The most influential defense of the new federal judiciary, however, was provided by Alexander Hamilton in his classic series of essays on Article III in The Federalist Papers. In Federalist No. 80, Hamilton emphasized the critical importance of a neutral forum for resolving disputes "in which the State tribunals cannot be supposed to be impartial and unbiased." (64) As he explained:
No man ought certainly to be a judge in his own cause, or in any cause in respect to which he has the least interest or bias. This principle has no inconsiderable weight in designating the federal courts as the proper tribunals for the determination of controversies between different States and their citizens. (65)
As Hamilton further elaborated, "in order to the inviolable maintenance of that equality of privileges and immunities to which the citizens of the Union will be entitled, the national judiciary ought to preside in all cases in which one State or its citizens are opposed to another State or its citizens." (66) He argued that such cases should be assigned to "that tribunal which, having no local attachments, will be likely to be impartial between the different States and their citizens and which, owing its official existence to the Union, will never be likely to feel any bias inauspicious to the principles on which it is founded." (67) Like Marshall and Randolph, Hamilton also emphasized that the federal courts, by providing a neutral tribunal for resolving interstate disputes, would serve a critical role in preserving the peace and harmony of the Union: "The power of determining causes between two States, between one State and the citizens of another, and between the citizens of different States, is ... essential to the peace of the Union...." (68)
The history of the framing and ratification of the diversity clause thus makes clear that it was designed to ensure that a party in a dispute with a citizen of a different state would be entitled to litigate that dispute in a presumably neutral federal court rather than in a possibly biased state court. The Supreme Court, in one of its earliest examinations of diversity jurisdiction, confirmed this understanding:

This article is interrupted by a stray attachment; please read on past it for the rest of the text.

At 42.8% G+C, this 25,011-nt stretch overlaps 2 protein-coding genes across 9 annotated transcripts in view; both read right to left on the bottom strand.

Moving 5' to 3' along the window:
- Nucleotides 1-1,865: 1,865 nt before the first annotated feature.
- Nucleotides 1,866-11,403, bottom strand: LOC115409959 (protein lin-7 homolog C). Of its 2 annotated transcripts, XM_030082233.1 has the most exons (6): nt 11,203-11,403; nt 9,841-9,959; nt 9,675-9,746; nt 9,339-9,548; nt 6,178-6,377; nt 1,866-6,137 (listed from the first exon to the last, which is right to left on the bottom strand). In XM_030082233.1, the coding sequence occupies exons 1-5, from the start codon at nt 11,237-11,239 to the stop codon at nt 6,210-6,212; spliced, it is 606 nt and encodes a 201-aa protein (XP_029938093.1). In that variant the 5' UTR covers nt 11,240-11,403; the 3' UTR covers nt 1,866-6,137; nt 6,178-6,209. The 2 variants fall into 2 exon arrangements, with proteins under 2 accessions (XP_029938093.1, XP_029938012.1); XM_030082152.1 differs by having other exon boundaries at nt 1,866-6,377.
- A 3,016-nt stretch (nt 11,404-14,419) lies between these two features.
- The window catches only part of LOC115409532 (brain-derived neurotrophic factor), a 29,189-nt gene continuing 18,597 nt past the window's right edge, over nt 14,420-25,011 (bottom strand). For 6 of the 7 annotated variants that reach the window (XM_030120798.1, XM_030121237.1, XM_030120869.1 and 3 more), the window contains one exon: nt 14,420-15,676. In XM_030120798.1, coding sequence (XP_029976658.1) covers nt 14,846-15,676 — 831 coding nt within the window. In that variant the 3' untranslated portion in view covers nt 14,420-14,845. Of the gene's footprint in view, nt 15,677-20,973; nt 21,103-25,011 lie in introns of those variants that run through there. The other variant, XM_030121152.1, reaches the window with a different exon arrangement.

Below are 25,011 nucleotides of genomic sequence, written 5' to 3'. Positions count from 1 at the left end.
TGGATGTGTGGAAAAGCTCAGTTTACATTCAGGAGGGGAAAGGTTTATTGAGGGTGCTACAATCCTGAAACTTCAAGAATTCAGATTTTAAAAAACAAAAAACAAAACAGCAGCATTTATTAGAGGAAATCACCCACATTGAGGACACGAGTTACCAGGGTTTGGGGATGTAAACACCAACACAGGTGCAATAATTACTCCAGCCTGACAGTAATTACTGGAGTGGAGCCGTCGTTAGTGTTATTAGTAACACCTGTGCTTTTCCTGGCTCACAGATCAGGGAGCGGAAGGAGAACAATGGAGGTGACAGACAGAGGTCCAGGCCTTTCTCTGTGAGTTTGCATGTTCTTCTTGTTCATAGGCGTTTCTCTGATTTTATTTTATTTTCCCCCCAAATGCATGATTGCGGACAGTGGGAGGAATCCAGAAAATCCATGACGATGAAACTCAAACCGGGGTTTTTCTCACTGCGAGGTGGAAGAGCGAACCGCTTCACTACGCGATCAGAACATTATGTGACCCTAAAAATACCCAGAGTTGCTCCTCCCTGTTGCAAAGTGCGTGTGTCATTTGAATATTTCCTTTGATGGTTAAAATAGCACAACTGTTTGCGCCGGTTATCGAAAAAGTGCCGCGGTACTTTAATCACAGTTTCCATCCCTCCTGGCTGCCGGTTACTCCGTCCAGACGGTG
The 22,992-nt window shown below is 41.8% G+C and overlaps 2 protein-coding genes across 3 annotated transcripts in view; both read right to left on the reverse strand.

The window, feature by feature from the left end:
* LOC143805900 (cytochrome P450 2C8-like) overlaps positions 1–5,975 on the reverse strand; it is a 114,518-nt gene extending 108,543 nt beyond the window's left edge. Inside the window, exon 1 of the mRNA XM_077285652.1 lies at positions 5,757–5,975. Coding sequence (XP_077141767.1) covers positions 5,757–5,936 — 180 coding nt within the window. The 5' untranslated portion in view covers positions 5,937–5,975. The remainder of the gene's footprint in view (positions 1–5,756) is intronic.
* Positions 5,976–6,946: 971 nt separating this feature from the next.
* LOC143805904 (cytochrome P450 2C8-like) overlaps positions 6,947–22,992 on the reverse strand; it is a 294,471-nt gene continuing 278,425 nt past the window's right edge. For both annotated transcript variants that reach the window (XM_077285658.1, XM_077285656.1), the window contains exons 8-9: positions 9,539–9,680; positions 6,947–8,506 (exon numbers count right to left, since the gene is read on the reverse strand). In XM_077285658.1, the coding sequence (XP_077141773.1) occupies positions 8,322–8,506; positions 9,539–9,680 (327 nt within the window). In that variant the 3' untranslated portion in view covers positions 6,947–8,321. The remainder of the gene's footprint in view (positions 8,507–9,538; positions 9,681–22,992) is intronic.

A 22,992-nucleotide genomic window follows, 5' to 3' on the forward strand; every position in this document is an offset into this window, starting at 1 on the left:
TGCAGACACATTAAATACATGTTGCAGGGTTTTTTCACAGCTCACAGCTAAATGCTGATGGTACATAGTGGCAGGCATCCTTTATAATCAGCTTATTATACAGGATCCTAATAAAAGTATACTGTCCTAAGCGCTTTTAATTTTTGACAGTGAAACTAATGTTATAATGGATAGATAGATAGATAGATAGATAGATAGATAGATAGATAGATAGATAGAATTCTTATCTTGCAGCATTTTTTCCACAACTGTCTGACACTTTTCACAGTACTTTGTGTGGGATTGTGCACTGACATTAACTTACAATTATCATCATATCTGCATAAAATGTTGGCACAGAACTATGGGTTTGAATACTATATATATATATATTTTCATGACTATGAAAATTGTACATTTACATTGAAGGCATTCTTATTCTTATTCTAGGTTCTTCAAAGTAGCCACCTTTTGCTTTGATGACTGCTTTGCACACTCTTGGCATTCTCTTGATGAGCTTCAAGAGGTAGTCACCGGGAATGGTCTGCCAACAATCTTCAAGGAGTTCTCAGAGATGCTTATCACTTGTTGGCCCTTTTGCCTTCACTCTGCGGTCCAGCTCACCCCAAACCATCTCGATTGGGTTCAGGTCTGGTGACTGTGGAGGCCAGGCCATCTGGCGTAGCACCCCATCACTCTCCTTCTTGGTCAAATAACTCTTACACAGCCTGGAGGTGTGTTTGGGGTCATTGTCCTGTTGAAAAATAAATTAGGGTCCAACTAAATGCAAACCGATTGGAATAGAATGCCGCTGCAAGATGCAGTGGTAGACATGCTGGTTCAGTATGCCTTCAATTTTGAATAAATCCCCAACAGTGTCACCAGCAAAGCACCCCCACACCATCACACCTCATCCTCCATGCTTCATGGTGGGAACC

The judicial department was introduced into the American constitution under impressions, and with views, which are too apparent not to be perceived by all. However true the fact may be, that the tribunals of the states will administer justice as impartially as those of the nation, to parties of every description, it is not less true that the constitution itself either entertains apprehensions on this subject, or views with such indulgence the possible fears and apprehensions of suitors, that it has established national tribunals for the decision of controversies between aliens and a citizen, or between citizens of different states. (69)
The language of the clause achieves that purpose plainly and economically, consuming but a scant six words in extending federal jurisdiction to "Controversies ... between Citizens of different States." (70) By its terms, the diversity clause is unqualified: any case in which a plaintiff sues a citizen of another state conforms to the literal language of Article III, Section 2--it is a "Controversy ... between Citizens of different States"--even if the plaintiff also names a fellow-citizen as a defendant. And although the language of Section 2 may also be amenable to a construction calling for complete diversity, such a construction would constitute a restriction on the literal scope of federal diversity jurisdiction and would impede the Framers' purpose of providing a federal judicial forum to genuinely diverse parties. Unsurprisingly, no support for restricting diversity jurisdiction to cases of complete diversity can be found anywhere in the history of the framing and ratification of Article III.